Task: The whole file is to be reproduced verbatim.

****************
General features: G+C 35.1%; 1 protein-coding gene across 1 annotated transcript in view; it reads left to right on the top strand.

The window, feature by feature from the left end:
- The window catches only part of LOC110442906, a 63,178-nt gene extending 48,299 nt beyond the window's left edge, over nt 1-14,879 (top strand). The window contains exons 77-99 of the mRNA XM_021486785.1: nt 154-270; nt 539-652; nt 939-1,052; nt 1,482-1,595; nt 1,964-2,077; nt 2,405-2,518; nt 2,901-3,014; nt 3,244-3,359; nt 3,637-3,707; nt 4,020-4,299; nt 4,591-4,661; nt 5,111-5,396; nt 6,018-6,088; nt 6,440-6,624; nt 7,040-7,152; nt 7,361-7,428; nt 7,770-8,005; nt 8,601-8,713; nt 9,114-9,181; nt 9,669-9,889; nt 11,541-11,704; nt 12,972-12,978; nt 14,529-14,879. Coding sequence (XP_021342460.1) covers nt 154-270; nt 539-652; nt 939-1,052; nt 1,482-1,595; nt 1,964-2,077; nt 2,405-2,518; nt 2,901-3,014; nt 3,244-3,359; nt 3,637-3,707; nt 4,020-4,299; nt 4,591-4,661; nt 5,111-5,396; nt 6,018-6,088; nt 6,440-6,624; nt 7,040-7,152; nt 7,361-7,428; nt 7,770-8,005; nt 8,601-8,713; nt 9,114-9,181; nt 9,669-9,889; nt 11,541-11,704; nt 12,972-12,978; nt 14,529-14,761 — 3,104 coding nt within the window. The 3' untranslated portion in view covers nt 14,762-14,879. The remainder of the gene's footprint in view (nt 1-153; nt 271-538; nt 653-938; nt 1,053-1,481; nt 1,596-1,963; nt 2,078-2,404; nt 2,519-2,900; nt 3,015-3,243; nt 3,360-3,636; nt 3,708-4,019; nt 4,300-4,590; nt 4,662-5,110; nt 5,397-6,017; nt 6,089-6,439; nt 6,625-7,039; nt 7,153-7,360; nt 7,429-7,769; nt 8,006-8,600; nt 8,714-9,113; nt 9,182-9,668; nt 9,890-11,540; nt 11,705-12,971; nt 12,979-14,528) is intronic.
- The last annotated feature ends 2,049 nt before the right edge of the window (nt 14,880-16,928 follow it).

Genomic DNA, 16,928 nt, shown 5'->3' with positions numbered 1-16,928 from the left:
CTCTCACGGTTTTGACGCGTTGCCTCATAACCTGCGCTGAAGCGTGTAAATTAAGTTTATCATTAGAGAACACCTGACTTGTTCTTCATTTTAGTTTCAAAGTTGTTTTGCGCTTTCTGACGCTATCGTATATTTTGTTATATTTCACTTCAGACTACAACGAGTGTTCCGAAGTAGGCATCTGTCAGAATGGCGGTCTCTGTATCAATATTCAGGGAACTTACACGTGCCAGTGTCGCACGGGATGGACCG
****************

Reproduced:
General features: G+C 35.1%; 1 protein-coding gene across 1 annotated transcript in view; it reads left to right on the top strand.

The window, feature by feature from the left end:
- The window catches only part of LOC110442906, a 63,178-nt gene extending 48,299 nt beyond the window's left edge, over nt 1-14,879 (top strand). The window contains exons 77-99 of the mRNA XM_021486785.1: nt 154-270; nt 539-652; nt 939-1,052; nt 1,482-1,595; nt 1,964-2,077; nt 2,405-2,518; nt 2,901-3,014; nt 3,244-3,359; nt 3,637-3,707; nt 4,020-4,299; nt 4,591-4,661; nt 5,111-5,396; nt 6,018-6,088; nt 6,440-6,624; nt 7,040-7,152; nt 7,361-7,428; nt 7,770-8,005; nt 8,601-8,713; nt 9,114-9,181; nt 9,669-9,889; nt 11,541-11,704; nt 12,972-12,978; nt 14,529-14,879. Coding sequence (XP_021342460.1) covers nt 154-270; nt 539-652; nt 939-1,052; nt 1,482-1,595; nt 1,964-2,077; nt 2,405-2,518; nt 2,901-3,014; nt 3,244-3,359; nt 3,637-3,707; nt 4,020-4,299; nt 4,591-4,661; nt 5,111-5,396; nt 6,018-6,088; nt 6,440-6,624; nt 7,040-7,152; nt 7,361-7,428; nt 7,770-8,005; nt 8,601-8,713; nt 9,114-9,181; nt 9,669-9,889; nt 11,541-11,704; nt 12,972-12,978; nt 14,529-14,761 — 3,104 coding nt within the window. The 3' untranslated portion in view covers nt 14,762-14,879. The remainder of the gene's footprint in view (nt 1-153; nt 271-538; nt 653-938; nt 1,053-1,481; nt 1,596-1,963; nt 2,078-2,404; nt 2,519-2,900; nt 3,015-3,243; nt 3,360-3,636; nt 3,708-4,019; nt 4,300-4,590; nt 4,662-5,110; nt 5,397-6,017; nt 6,089-6,439; nt 6,625-7,039; nt 7,153-7,360; nt 7,429-7,769; nt 8,006-8,600; nt 8,714-9,113; nt 9,182-9,668; nt 9,890-11,540; nt 11,705-12,971; nt 12,979-14,528) is intronic.
- The last annotated feature ends 2,049 nt before the right edge of the window (nt 14,880-16,928 follow it).

Genomic DNA, 16,928 nt, shown 5'->3' with positions numbered 1-16,928 from the left:
CTCTCACGGTTTTGACGCGTTGCCTCATAACCTGCGCTGAAGCGTGTAAATTAAGTTTATCATTAGAGAACACCTGACTTGTTCTTCATTTTAGTTTCAAAGTTGTTTTGCGCTTTCTGACGCTATCGTATATTTTGTTATATTTCACTTCAGACTACAACGAGTGTTCCGAAGTAGGCATCTGTCAGAATGGCGGTCTCTGTATCAATATTCAGGGAACTTACACGTGCCAGTGTCGCACGGGATGGACCG